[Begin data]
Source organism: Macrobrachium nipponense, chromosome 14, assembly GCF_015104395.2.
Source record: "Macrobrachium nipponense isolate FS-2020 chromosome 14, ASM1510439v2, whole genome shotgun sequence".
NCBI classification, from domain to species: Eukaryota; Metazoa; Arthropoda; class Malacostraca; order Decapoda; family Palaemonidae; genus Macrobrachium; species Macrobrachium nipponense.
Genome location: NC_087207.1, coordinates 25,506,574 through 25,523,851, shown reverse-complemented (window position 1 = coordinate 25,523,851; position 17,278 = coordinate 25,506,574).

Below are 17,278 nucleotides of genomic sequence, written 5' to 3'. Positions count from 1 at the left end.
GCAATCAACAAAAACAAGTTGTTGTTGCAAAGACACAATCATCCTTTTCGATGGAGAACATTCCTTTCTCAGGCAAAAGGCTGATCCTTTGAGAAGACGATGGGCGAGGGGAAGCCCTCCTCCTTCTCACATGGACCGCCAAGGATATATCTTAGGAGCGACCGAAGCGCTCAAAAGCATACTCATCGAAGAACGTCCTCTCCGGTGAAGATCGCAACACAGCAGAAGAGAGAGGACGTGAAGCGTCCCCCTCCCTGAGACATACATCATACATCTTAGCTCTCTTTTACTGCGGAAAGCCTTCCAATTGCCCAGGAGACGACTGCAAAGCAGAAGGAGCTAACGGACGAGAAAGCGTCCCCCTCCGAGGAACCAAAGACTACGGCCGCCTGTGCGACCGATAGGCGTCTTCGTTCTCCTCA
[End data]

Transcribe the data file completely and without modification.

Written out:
Source organism: Macrobrachium nipponense, chromosome 14, assembly GCF_015104395.2.
Source record: "Macrobrachium nipponense isolate FS-2020 chromosome 14, ASM1510439v2, whole genome shotgun sequence".
NCBI classification, from domain to species: Eukaryota; Metazoa; Arthropoda; class Malacostraca; order Decapoda; family Palaemonidae; genus Macrobrachium; species Macrobrachium nipponense.
Genome location: NC_087207.1, coordinates 25,506,574 through 25,523,851, shown reverse-complemented (window position 1 = coordinate 25,523,851; position 17,278 = coordinate 25,506,574).

Below are 17,278 nucleotides of genomic sequence, written 5' to 3'. Positions count from 1 at the left end.
GCAATCAACAAAAACAAGTTGTTGTTGCAAAGACACAATCATCCTTTTCGATGGAGAACATTCCTTTCTCAGGCAAAAGGCTGATCCTTTGAGAAGACGATGGGCGAGGGGAAGCCCTCCTCCTTCTCACATGGACCGCCAAGGATATATCTTAGGAGCGACCGAAGCGCTCAAAAGCATACTCATCGAAGAACGTCCTCTCCGGTGAAGATCGCAACACAGCAGAAGAGAGAGGACGTGAAGCGTCCCCCTCCCTGAGACATACATCATACATCTTAGCTCTCTTTTACTGCGGAAAGCCTTCCAATTGCCCAGGAGACGACTGCAAAGCAGAAGGAGCTAACGGACGAGAAAGCGTCCCCCTCCGAGGAACCAAAGACTACGGCCGCCTGTGCGACCGATAGGCGTCTTCGTTCTCCTCA